Our prayer life can, and must take on many different forms: personal and communal; formal and informal. There are all kinds of benefits to be had in having a vibrant prayer life that incorporates these different elements. Sadly, however, the vast majority of our students have never been taught how to pray beyond the rote recital of what I like to call The Big Three of the Our Father, Hail Mary and Glory Be.

There is a vast treasure trove of traditional prayers and devotions, that have unfortunately remained a mystery to the average once-a-week Catholic.

Since the Pontificate of St. John Paul II, the Rosary seems to be making a comeback in our Catholic schools. In many parishes there is a Rosary Apostolate that visits the local schools, teaching the Mysteries and walking the students through how to pray this great devotional prayer. I have also been blessed to have a guest introduce my students to the Living Rosary, a multi-sensory prayer that brings the intercession of our Blessed Mother to life.

Other great prayer traditions can also be added to these standards. Depending on the timing of class, I will teach my students the Angelus, a wonderful meditation on the Annunciation and Conception of Christ. Also, my prayer selection will vary depending on the Liturgical season, with great Advent or Lenten prayers that highlight the sacredness of those seasons. Finally, I will also teach my students the Prayer to St. Michael the Archangel to give them courage as they face the trepidations of the 21st Century.

These communal prayers are all great for the classroom, but our students also need to be taught how to deepen their prayer lives once they walk out our door. For this I have begun the practice of a combined Lectio Divina and Eucharistic Adoration in our school chapel. This has taken some formal teaching so that the kids understand how to formulate their own personal prayer in preparation for the Word of God, and even more work to teach them how to sit silently with Christ. If every you want to see a teenager twitch, force them to sit silently without their phone for even the shortest length of time. Starting off slowly, I will have them sit in silence before the Tabernacle for only 2 or 3 minutes, but by the end of the semester they will be up to 7 to 10 minutes. The students always tell me shutting the world off is the hardest thing they have ever done, but also the most personally rewarding – to the point where they ask me weekly if we’re going to the chapel.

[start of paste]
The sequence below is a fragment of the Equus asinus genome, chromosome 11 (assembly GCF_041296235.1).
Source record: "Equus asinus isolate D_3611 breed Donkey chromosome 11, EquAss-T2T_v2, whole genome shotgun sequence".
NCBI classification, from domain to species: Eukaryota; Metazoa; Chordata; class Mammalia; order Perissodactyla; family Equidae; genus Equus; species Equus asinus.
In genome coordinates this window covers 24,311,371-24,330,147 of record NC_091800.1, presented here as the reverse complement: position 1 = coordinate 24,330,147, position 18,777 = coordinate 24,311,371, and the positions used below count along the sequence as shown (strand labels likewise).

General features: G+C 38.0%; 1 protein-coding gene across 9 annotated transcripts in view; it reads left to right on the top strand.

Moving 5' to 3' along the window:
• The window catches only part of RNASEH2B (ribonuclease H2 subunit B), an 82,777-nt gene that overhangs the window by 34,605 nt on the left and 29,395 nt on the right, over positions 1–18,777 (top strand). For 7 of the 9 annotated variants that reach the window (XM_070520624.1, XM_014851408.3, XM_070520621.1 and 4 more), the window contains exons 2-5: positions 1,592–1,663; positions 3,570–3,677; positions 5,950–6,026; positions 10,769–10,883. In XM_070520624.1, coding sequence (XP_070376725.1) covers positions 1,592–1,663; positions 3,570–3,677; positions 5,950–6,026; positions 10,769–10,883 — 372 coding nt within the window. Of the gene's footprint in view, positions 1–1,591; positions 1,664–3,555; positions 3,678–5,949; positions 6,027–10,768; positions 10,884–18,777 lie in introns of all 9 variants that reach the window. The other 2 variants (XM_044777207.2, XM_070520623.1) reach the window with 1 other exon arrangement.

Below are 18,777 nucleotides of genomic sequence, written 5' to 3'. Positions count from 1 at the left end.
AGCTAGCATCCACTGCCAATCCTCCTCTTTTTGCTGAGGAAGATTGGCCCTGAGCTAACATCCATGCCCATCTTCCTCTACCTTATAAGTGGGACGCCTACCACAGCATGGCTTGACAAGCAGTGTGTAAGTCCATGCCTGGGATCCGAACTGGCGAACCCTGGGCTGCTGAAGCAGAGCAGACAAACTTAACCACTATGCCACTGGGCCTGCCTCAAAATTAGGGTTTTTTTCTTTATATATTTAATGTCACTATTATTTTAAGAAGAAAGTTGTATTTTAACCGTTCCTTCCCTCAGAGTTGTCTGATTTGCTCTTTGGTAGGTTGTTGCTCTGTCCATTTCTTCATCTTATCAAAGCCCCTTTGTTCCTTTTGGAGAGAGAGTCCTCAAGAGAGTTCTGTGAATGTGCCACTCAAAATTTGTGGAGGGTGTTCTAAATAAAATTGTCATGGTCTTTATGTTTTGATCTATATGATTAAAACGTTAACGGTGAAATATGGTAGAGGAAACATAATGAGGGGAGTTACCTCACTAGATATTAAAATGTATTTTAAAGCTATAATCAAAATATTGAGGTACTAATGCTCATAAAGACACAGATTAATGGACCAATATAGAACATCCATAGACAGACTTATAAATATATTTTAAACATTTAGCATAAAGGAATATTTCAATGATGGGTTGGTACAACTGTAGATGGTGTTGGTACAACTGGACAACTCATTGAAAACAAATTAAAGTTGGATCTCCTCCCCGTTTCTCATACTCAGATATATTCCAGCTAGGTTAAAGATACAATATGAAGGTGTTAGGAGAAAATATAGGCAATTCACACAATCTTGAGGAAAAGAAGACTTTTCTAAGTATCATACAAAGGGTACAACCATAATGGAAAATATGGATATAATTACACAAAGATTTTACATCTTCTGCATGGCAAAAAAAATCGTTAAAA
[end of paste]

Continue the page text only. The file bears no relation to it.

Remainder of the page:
Almsgiving

Catholic Social Teaching seems to be the hallmark of Catholic education, yet you will have noticed that I list it third.